The mystery of the humming house in Chesapeake
It was around November, Charlie Buchanan says, when his house started humming.
The sound is incessant, low-pitched and obnoxious, he said. The kind of hum that gets in the ears and under the skin. It’s driving him crazy, but even after 40 years as an electrician, Buchanan, 64, said he just cannot find the source.
“I can fix almost anything,” he said at his house in Great Bridge. “But I can’t fix this hum.”
The mystery has confounded a wide range of people in the last few months. Buchanan can hear it, but his wife can’t. Dominion Power has been out six times, but a spokeswoman said none of the workers can hear it, either. On a recent visit, a Pilot reporter and photographer both heard it – faint but steady, emanating from near a rear window in the corner of Buchanan’s bedroom.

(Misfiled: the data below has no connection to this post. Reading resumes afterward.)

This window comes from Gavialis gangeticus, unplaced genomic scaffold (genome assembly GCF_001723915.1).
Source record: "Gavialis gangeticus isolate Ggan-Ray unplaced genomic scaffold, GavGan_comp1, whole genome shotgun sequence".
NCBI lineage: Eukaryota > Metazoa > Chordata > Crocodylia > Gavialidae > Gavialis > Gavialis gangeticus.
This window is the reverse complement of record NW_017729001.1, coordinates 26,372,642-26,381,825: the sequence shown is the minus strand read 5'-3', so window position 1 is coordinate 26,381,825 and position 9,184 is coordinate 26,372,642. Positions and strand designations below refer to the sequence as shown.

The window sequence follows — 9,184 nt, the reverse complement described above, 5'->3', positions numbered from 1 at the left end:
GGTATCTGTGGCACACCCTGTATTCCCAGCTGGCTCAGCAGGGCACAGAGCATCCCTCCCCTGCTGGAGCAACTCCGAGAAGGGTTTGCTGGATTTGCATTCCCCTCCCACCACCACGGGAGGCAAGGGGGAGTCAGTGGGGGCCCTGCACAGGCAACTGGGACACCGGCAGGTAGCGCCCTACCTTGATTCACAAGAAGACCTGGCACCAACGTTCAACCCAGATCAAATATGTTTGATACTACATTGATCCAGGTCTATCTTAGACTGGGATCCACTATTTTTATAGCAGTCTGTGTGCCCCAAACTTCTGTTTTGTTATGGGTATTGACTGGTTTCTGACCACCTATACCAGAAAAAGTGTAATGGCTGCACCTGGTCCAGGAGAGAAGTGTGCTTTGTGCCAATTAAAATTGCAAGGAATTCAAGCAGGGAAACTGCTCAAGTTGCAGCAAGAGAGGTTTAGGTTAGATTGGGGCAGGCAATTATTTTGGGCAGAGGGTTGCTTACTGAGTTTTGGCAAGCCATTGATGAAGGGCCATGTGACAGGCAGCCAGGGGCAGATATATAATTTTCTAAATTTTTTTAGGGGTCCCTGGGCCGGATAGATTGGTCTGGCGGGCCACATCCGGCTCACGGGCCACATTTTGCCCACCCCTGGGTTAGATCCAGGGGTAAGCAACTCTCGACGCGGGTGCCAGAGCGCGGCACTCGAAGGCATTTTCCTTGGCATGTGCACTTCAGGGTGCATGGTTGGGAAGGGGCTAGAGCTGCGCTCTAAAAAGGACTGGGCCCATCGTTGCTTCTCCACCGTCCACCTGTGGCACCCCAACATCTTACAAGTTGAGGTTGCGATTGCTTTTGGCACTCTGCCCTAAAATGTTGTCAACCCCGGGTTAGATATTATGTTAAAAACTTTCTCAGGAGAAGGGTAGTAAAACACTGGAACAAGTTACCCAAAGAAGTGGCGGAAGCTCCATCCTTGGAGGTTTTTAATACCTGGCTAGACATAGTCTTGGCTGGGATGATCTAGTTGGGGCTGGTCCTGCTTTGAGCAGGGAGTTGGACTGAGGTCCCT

“You can hear it?” he said. “Whew!”
Buchanan lives in Homestead Acres, a tidy neighborhood just off Benefit Road a few miles west of the Chesapeake Expressway and Edinburgh Shopping Center. When the noise first started, he thought it might be from inflatable Christmas decorations across the street. But when he checked, they weren’t running. The holidays came and went, but the sound remained.
He asked on Facebook if anyone had any bright ideas on why his house might be humming. One reader wrote: “Because it doesn’t know the tune.”
He determined that the noise is not generated from the cable or propane gas running into his house, and it’s not from a busted pipe. Few appliances run 24 hours a day – for example, the pump in his well water system kicks on and off – but he hears the hum all the time.
A neighbor’s hot tub was one of the first potential sources for the noise, but Buchanan eliminated it by asking them to turn theirs off.
He Googled theories like “magnetostriction” and “the harmonics of sound waves,” and put a hand and an ear to nearby telephone poles to feel for vibrations. He wonders if the issue is a transformer somewhere.